Polamalu was one of two players chosen for the cover of ‘Madden 2010’ along with his Super Bowl XLIII counterpart, Larry Fitzgerald of the Arizona Cardinals. Polamalu would suffer a knee injury in the season and NFL opener against Tennessee in 2009; while he would return to play in four more games, he was never 100%, and the Steelers would finish the season 9-7, second in the AFC North and out of the playoff race.
Cover Athlete: Larry Fitzgerald, WR, Arizona Cardinals
2008 Stats: 96 receptions, 1,431 receiving yards, 12 receiving TDs
2009 Stats: 97 receptions, 1092 receiving yards, 13 receiving TDs
Unlike his Steeler counterpart, Fitz did not seem to suffer from a Super Bowl letdown in 2009, even though the Cardinals failed to make it back to the big game. Larry Fitzgerald has been the epitome of consistency among wide receivers, as he has six 1000+ receiving yard seasons, and his lowest output of his career was when he entered the league in 2004.
Cover Athlete: Drew Brees, QB, New Orleans Saints
2009 Stats: 514 attempts, 364 completions, 70.6 completion percentage, 4,388 passing yards, 34 passing TDs, 11 interceptions, 109.6 passer rating
2010 Stats: 658 attempts, 448 completions, 68.1 completion percentage, 4,620 passing yards, 33 TDs, 22 interceptions 90.9 passer rating.
Coming off a season that saw Brees lead the Saints to the organization’s first ever Super Bowl victory, big things were expected, as there was even talk of New Orleans being the first team since Dallas to repeat as Champions. Despite a valiant effort from Brees, the Saints would fall short in 2010, losing to Seattle in the Wild Card round.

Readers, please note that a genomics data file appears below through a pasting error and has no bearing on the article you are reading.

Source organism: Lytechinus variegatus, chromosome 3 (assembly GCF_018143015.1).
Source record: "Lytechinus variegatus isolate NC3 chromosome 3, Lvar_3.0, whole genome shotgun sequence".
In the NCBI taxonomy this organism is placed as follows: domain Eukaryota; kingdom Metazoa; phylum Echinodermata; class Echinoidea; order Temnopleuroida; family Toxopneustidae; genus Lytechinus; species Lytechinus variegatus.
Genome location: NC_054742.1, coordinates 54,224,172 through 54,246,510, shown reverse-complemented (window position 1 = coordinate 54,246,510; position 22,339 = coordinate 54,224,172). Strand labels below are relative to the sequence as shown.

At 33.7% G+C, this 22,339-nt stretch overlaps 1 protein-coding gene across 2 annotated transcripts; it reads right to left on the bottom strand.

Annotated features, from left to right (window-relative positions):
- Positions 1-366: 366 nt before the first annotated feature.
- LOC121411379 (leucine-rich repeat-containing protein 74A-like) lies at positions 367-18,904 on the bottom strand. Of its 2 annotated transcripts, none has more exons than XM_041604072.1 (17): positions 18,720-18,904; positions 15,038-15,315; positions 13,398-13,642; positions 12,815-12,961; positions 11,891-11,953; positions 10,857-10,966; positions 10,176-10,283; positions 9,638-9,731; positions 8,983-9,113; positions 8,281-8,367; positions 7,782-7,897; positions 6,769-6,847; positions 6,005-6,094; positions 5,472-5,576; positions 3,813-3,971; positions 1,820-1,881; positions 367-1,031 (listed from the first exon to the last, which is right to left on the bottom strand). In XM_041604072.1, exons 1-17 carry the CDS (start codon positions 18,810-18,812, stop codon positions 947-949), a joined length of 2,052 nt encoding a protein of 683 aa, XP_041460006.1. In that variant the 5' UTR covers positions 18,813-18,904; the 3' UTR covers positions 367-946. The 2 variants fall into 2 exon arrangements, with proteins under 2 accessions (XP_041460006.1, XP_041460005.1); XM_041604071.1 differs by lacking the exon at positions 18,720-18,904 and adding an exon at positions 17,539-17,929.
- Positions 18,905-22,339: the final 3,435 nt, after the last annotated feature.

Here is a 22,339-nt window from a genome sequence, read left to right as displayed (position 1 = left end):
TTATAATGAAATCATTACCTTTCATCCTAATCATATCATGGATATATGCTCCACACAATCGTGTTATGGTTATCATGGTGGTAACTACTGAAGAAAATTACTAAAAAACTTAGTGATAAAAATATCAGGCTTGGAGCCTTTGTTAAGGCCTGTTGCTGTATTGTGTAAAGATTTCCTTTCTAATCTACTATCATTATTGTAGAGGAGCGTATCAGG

Cover Athlete: Peyton Hillis, RB, Cleveland Browns
2010 Stats: 270 rushing attempts, 1,177 rushing yards, 4.4 yards per carry average, 11 rushing TDs
2011 Stats: 161 rushing attempts, 587 rushing yards, 3.6 yards per carry, 3 rushing TDs
Hillis was the first NFL player to be voted on the cover of Madden. After a breakout 2010 campaign, Hillis never got it going in 2011, hampered by injuries, illness, and a contract dispute that would boil over into the offseason. The Browns would not re-sign Hillis and he will be playing for the Kansas City Chiefs this season.
So, after review all 15 players featured on the cover of Madden, is there actually a curse? It would appear so, at least to the casual observer, as the only players who continued to play at a high level after being selected to be on the cover of ‘Madden’ were Larry Fitzgerald and Drew Brees. Everyone else either saw their production fall off, fell victim to injury or off the field issues, or a combination of the both.
*Stats courtesy of Pro-Football-Reference.com